Subject: I have found a DVD that I think you would enjoy
|Fruits Basket Volume 4 The Clearing Sky |
Actors: Laura Bailey, Eric Vale, Yui Horie, Aya Hisakawa, Jerry Jewell
Director: Nagisa Miyazaki
Genres: Comedy, Drama, Science Fiction & Fantasy, Television, Anime & Manga, Animation
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Member Movie Reviews
Craig K. from SAN DIEGO, CA
Reviewed on 1/4/2011...
I loved this anime! Kind of like Polyanna with more variety.
Kristine K. (GoldenGryphon) from EAST BERNARD, TX
Reviewed on 11/13/2009...
If you have any familiarity with the manga, you just need to know that the producers did a fantastic job of converting the manga into an animation format. The choices of voice actors are equally near perfect.
If you have no clue as to what a manga is, or what the above sentences are talking about, get ye to a bookstore, immediately! (the series, of which this is vol 4) is a fantastic fantasy story set in modern Japan. There are quite a few adult-ish topics that are dealt with from the death of a parent and the subsequent changes in lifestyle to the standard teen angst of relationships and romance. Nothing overt happens, I'm sure to the relief of parents everywhere, but several sensitive topics are brought up and dealt with. A parent may want to watch the video with their child, or just be prepared for some awkward questions later, but these are things that can and should be discussed. As the story builds on itself over time, these are not necessarily stand-alone DVDs. They should be watched in order and the story allowed to develop over time.
Other than the warning about potential serious or sensitive topics, this is a fantastic story and one that is amusing and sweet without being overly mushy. There is some squabbling and fighting and some furniture and walls get destroyed, but nothing as bad or overly dramatic as happens in other anime.
Give this one a shot! You won't regret it.
1 of 1 member(s) found this review helpful.
Colette T. Bezio | SEYMOUR, WI United States | 01/23/2004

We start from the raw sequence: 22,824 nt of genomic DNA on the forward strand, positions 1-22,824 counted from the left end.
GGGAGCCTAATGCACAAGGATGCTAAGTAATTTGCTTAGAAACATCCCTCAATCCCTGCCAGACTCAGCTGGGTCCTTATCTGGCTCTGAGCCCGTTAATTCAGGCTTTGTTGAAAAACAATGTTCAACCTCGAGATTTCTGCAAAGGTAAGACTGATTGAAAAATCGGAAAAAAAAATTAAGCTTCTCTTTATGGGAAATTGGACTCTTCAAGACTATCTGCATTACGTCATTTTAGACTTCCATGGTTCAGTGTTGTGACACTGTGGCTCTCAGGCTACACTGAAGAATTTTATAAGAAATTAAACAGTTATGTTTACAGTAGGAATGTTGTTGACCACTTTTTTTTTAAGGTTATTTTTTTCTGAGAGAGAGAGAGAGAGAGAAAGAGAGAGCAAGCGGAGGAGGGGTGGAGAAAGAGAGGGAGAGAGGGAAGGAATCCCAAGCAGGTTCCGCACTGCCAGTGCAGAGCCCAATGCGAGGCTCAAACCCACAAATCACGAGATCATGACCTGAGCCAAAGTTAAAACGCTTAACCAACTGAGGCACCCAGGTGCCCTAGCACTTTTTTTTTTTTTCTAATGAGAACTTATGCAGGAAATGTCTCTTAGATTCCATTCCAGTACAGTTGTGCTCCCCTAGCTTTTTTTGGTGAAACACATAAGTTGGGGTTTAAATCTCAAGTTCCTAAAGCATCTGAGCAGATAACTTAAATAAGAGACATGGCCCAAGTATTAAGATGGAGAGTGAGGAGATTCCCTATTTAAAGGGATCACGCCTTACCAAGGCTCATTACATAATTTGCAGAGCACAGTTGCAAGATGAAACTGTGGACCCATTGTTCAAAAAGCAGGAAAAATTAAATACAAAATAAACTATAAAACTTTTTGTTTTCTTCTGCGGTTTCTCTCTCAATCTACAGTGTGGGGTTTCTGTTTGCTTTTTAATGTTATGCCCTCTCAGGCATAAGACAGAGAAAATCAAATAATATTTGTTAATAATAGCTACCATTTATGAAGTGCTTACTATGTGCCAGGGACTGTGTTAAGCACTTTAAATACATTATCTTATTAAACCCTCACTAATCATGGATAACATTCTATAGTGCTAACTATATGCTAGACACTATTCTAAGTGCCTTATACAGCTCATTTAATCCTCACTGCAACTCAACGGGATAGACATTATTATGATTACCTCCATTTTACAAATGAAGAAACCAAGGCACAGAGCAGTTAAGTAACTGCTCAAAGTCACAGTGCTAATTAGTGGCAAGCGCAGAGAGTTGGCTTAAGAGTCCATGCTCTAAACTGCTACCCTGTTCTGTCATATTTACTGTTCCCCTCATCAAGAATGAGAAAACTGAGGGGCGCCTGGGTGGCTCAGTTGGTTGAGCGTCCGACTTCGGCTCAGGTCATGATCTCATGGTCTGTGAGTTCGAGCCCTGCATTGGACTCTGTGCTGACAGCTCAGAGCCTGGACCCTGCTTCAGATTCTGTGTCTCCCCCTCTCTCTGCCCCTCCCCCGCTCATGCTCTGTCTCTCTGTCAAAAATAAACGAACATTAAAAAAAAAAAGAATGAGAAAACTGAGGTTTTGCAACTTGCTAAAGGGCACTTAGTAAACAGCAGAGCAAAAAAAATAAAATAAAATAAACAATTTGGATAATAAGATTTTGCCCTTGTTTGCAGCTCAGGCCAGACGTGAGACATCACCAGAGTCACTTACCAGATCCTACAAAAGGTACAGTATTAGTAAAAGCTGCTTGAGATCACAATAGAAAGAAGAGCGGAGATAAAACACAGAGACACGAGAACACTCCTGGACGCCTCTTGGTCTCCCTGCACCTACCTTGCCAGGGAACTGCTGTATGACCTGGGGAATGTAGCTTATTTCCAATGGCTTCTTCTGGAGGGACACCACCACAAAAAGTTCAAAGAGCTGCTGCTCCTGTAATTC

(5 out of 5 stars)
"The final disc of Fruits Basket starts out with a few stories almost unconnected to the main plot. Yuki decides to try to get to know his brother better and makes a surreal visit to Ayame's store...Tohru meets Hiro Sohma, Kisa's ill-tempered little friend....we get to have a peek into the head of Yuki's fanclub president, a reminder of teenage passion which is as touching as it is funny and psychotic....and we briefly meet Ritsu Sohma, who definitely takes getting used to. The final three episodes are grim, dark, suspenseful and emotionally powerful, as once again, Tohru must confront the fact that parts of the Sohma curse--and family--are not at all adorable. And this time, rising to the occasion to offer comfort and encouragement might even be beyond the abilities of Tohru. Kyo's horrific darkest secret is revealed, and Akito finally finishes playing with Tohru, and makes his move to destroy her spirit utterly, and plunge his family back into the condition of unresisting despair which is their true curse.
People who love this series should be aware that, although it feels complete and resolved, the anime only covers the first 6 books of a manga series which is just about to be released in English. I hear that there are 13 books completed in Japanese at this point. ..."
A very sweet, and revealing ending to a romantic anime...
Karin Welss | 06/17/2003
(4 out of 5 stars)